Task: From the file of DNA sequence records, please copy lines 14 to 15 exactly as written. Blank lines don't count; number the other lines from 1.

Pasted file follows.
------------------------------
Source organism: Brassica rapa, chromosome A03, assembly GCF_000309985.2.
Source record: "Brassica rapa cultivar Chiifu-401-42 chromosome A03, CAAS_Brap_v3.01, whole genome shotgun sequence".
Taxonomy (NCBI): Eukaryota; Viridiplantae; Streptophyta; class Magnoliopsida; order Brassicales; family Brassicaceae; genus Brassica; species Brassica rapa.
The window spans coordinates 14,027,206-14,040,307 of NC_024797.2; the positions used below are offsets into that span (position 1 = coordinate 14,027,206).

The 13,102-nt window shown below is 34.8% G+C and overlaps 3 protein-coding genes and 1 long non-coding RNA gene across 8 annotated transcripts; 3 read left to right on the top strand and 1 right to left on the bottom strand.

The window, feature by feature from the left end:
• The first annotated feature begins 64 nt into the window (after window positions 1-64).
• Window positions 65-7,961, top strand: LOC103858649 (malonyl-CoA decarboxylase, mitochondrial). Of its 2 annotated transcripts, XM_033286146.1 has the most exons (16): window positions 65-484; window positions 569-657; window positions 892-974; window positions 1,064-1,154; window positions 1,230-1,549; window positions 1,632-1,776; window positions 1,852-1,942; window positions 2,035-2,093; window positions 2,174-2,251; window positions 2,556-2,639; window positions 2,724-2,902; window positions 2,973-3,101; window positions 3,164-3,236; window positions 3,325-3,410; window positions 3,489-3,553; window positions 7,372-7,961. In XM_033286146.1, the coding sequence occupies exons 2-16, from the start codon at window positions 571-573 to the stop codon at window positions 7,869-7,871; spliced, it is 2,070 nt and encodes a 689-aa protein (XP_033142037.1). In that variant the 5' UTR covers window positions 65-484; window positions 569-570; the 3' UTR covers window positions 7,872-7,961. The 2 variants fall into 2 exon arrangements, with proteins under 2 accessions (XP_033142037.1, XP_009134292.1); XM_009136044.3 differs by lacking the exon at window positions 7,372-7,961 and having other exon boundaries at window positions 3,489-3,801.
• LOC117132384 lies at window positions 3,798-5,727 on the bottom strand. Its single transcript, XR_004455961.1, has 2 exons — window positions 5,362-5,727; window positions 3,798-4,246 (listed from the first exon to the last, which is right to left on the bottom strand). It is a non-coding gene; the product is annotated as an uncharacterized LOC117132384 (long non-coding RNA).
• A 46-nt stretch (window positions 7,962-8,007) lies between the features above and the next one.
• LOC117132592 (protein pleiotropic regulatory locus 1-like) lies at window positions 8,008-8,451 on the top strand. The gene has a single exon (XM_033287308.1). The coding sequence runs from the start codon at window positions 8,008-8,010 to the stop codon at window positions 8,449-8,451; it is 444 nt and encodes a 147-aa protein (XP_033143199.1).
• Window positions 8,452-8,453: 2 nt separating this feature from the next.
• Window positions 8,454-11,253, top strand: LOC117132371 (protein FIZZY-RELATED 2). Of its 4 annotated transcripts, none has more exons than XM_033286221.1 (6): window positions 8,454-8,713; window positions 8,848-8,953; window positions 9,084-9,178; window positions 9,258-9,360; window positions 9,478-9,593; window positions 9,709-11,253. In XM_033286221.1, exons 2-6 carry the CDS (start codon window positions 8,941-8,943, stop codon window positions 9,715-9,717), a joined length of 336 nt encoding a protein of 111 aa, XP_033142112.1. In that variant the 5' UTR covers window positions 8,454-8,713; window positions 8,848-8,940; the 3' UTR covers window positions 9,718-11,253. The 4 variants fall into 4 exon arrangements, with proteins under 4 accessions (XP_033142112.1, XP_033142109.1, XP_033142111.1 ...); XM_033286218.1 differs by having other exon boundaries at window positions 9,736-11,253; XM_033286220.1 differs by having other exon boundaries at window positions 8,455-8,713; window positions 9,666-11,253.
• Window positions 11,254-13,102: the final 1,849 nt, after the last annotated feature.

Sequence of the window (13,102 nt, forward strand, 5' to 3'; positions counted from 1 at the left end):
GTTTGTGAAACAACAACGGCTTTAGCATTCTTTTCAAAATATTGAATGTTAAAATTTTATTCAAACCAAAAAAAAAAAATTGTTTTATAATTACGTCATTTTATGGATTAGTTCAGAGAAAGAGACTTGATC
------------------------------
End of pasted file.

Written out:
• Window positions 11,254-13,102: the final 1,849 nt, after the last annotated feature.

Sequence of the window (13,102 nt, forward strand, 5' to 3'; positions counted from 1 at the left end):